The hosting of the short series is a major step towards convincing international teams to begin touring Pakistan again, with Sri Lanka already due to play a Twenty20 match in Lahore on October 29.

Pakistan’s cricket team members celebrate winning the Independence Cup after defeating World XI team at Ghaddafi Cricket Stadium in Lahore, Pakistan September 15, 2017.
Pakistan’s cricket team members celebrate winning the Independence Cup after defeating World XI team at Ghaddafi Cricket Stadium in Lahore, Pakistan September 15, 2017. (Reuters)

Pakistan beat the touring World XI on Friday by 33 runs in the final Twenty20 fixture in Lahore to win the three match series 2-1 and thrill home fans excited by the return of international cricket.

Buoyed by a 102-run second-wicket stand between opener Ahmed Shehzad and batsman Babar Azam, Pakistan reached 183 for four in their 20 overs before restricting the star-studded World XI team led by South African captain Faf du Plessis to 150 for eight.

Pakistan has only hosted one international series since militants attacked a bus transporting the Sri Lankan cricket team in 2009. Six players were wounded in the attack, in which two civilians and six security officers lost their lives.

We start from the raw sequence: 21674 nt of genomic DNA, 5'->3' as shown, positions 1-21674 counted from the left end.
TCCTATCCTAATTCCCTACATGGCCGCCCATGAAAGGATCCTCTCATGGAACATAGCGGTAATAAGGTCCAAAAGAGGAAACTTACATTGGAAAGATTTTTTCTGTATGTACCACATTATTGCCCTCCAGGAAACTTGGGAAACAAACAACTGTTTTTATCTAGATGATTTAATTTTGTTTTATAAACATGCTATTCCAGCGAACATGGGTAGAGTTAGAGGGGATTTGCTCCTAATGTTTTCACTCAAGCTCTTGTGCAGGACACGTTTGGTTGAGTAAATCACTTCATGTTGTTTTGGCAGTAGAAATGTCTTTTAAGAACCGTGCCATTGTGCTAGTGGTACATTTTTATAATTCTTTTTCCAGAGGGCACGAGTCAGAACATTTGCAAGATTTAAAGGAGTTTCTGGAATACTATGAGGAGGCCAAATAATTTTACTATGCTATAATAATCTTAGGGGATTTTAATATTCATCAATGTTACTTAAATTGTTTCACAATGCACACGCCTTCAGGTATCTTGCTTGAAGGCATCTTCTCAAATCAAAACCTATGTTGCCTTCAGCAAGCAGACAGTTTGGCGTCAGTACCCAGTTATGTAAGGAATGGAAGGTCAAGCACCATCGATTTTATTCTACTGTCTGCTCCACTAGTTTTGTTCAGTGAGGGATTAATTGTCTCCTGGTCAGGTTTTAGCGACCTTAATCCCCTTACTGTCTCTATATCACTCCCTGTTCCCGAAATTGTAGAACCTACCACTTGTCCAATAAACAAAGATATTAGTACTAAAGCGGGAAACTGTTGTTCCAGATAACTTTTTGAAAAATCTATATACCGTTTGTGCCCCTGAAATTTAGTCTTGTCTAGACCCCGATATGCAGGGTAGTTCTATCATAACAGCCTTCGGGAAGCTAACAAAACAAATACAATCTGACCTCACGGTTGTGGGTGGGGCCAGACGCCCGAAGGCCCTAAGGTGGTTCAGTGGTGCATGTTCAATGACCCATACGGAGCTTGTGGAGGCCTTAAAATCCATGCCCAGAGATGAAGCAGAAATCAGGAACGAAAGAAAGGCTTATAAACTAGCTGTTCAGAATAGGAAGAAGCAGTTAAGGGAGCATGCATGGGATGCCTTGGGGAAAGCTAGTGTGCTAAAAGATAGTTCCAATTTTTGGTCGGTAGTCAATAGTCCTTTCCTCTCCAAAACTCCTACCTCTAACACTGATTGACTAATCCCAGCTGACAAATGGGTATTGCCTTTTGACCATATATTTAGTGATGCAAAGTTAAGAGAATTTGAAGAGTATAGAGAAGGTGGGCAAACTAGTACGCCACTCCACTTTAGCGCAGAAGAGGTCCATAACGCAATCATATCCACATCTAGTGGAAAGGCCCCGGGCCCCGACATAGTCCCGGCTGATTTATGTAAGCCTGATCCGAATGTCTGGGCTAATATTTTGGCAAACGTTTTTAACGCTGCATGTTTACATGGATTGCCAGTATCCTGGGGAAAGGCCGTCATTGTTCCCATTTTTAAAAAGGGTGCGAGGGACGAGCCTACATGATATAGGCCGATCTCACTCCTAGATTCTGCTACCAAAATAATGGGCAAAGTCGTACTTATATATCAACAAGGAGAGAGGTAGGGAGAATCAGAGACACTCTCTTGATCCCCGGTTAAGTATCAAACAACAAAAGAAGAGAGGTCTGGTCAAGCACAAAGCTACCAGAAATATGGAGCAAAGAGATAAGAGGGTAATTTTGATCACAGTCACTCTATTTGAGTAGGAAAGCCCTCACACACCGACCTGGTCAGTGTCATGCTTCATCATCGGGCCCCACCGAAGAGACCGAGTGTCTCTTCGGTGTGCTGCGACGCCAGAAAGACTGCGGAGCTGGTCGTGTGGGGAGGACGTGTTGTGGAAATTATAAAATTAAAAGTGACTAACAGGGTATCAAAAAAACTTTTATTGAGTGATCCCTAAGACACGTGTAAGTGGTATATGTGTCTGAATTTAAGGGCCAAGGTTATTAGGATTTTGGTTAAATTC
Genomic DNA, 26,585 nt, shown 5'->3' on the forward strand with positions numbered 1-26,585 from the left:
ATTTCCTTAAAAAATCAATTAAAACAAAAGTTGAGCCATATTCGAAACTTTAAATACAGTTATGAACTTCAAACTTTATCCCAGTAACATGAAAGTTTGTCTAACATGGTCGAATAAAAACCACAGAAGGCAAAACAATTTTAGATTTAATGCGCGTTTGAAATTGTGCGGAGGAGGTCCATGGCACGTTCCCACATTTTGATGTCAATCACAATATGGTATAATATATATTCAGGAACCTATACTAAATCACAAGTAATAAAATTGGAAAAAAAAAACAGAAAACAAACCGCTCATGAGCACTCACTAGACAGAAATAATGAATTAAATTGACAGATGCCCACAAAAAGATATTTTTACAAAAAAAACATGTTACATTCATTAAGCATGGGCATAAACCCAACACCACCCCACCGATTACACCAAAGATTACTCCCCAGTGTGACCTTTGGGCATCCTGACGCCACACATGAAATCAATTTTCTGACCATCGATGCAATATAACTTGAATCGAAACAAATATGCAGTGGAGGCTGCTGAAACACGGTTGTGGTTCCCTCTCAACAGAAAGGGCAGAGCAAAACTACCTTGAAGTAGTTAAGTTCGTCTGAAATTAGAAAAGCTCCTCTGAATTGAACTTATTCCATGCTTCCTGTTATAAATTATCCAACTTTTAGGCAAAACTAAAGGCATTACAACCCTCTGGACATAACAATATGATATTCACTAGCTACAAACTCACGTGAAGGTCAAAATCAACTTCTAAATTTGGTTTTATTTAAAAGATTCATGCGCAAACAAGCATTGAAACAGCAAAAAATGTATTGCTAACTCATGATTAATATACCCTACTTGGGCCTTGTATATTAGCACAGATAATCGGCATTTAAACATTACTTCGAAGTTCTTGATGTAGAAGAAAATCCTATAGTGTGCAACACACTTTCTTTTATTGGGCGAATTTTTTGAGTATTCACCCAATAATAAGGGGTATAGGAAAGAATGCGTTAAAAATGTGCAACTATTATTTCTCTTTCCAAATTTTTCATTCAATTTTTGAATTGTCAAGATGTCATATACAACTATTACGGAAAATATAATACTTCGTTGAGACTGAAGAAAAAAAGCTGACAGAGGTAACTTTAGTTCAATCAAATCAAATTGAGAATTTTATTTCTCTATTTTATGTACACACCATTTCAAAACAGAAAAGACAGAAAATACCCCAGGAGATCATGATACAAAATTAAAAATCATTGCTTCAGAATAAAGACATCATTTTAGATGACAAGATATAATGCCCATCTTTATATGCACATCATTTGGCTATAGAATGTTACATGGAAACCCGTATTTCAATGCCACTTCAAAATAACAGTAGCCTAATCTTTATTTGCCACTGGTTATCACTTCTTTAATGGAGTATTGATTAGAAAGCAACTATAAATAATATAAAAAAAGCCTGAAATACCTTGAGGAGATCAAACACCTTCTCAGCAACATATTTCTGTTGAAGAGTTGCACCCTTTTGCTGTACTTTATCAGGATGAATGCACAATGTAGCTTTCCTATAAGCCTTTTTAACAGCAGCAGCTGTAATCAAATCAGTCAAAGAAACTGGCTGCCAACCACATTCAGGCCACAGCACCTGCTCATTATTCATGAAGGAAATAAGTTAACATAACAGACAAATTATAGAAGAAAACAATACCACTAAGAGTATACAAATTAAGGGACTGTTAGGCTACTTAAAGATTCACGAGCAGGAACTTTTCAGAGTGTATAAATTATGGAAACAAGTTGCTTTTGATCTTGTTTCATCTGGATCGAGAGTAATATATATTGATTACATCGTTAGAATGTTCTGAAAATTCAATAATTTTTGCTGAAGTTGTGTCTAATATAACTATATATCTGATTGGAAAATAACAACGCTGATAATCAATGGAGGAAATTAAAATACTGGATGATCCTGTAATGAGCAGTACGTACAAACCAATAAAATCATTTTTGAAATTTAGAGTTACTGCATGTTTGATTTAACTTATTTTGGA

Backed by the International Cricket Council (ICC), the series has been heralded as the return of international cricket.

“We are over the moon. The people of Pakistan are delirious. We think that we have opened the door for the return of international cricket,” Pakistan Cricket Board chairman Najam Sethi said.

Sri Lanka have agreed to visit Pakistan for one match at the end of September and West Indies are planning to send a team later in the year, Sethi said.

Gracious in defeat, Du Plessis praised the Pakistan team and said he would welcome more opportunities to tour the country.

“We were talking about it and saying this needs to happen every year,” he said.

Many members of Pakistan’s young cricket-mad population, 60 percent of which is under 25, have not had a chance to watch live cricket at home.
Many members of Pakistan’s young cricket-mad population, 60 percent of which is under 25, have not had a chance to watch live cricket at home. (Reuters)

Frenzied fans packed the stands of the 60,000 capacity Gaddafi Stadium, cheering almost equally for both teams. Many members of Pakistan’s young cricket-mad population, 60 percent of which is under 25, have not had a chance to watch live cricket at home.

“We owe all players of the visiting team for helping Pakistan restore international cricket in the country,” Lahore resident Uzma Hussain said.

Even before the 2009 attack, tours to the country had become infrequent with many teams refusing to visit due to security concerns.

Lahore was on high-alert during the matches, with heightened security measures enforced across the city. Commuters were forced to plan alternate routes and avoid driving in the vicinity of the stadium.

Source: TRTWorld and agencies